Sande Wilkinson Recalls Our “Cigar Box Days”

As we celebrate our 35th anniversary, we sat down with Sande Wilkinson, daughter-in-law to Wilkinson Center namesake Ruby Wilkinson, to talk about the earliest days of our mission and her own role in seeding its growth. Some things, like the cigar box where money was kept, have changed. Others have stayed the same, like the transformations that come from bringing hope, dignity and compassion to people in need.

Children Desperate for Food

Wilkinson Center’s mission started with a moment in the pastor’s office at Munger Place United Methodist Church (UMC) on Dallas’ Greenville Avenue. The Rev. Clayton Lewis was shocked to see hungry neighborhood children eating from the church dumpster. He turned to a group of reliable women, which included Sande’s mother-in-law Ruby Wilkinson, to start a grassroots food assistance program. The word spread, people came in droves, and the mission that would become Wilkinson Center was born.

Sande, at the time a young wife and mother, remembers Ruby urging her repeatedly to get involved. “Ruby kept telling me, ‘You’ve got to come see this to understand,’” said Sande. “Then one day I came. I was stunned at the overwhelming need. I thought, I can’t leave these people. I have to be here tomorrow. So, I came tomorrow and tomorrow and tomorrow. It just gets in your blood, in your DNA. Suddenly I found myself there every day.”

And for years, long after Ruby passed away from lymphoma, Sande did come every day, doggedly volunteering for six or more hours, interviewing people in need, taking them through the food pantry, helping them find clothes that fit or connecting them to other resources.

The “Cigar Box Days”

She describes those as “the cigar box days” – when donations were kept in a cigar box, food donations were brought to the pastor’s office in grocery sacks and records were kept in a cardboard box. For many years, programs operated out of Munger Place UMC’s basement.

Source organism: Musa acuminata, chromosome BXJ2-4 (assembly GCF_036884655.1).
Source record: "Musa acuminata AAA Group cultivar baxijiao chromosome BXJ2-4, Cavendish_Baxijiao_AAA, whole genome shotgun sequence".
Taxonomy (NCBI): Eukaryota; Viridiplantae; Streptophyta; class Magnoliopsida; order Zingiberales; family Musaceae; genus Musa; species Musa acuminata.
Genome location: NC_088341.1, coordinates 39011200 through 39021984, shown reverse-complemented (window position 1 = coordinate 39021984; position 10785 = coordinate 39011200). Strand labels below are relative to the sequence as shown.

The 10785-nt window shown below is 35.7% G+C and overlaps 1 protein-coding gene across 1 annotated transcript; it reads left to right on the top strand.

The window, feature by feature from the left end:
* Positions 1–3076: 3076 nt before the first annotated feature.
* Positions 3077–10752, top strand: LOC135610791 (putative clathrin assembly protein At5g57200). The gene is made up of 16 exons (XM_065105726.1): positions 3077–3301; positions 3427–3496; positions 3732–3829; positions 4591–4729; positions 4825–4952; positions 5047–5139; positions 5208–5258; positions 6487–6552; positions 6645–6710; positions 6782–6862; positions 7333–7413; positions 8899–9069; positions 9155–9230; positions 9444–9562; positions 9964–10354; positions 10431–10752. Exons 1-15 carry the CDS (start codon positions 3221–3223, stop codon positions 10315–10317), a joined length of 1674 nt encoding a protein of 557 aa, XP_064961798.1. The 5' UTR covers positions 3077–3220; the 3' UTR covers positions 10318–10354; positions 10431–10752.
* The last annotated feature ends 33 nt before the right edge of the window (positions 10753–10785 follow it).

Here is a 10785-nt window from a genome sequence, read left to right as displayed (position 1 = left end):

Sande was among those instrumental in pushing for structure and professional standards that transformed the grassroots church effort into a formal and accountable nonprofit organization – first as the East Dallas Cooperative Parish and then, in her mother-in-law’s honor, as Wilkinson Center. Sande served on the board in the 1980s and 1990s.

Some Things Remain the Same

Wilkinson Center’s reach has grown tremendously, but Sande observed that the reason Wilkinson Center exists is still the same – to serve those in need with dignity and respect.

“Certain people just stay with you. I’ll never forget them,” she said. “I remember interviewing a lovely Hispanic lady who said, ‘There’s a job available, and I know I can get that job if I can just dress appropriately.’ So, I made that my mission. We got her all dressed in a couple of outfits. She got the job as a secretary in a local hospital. I know because she came back to thank us for listening to her.”

The situations that people faced when Sande served as a volunteer back then are, in many ways, unchanged today. Wilkinson Center continues to serve primarily two populations. The first is people in crisis who need a support system – a hand up, not a hand out – while they pull themselves out of adversity. This includes those who unexpectedly lose a job, single parents with insufficient income, individuals in medical crisis and others struggling to get by. The second group are those who will always need some level of compassionate support due to disability, health issues or age.

Just as Ruby passed the baton of service to her daughter-in-law, Sande has given the heavy hands-on work of the Wilkinson Center mission to the next generation. But, she has never wavered in her constant support and service to people in need through Wilkinson Center, and for that we thank her. Her legacy has touched and changed thousands of lives in our community.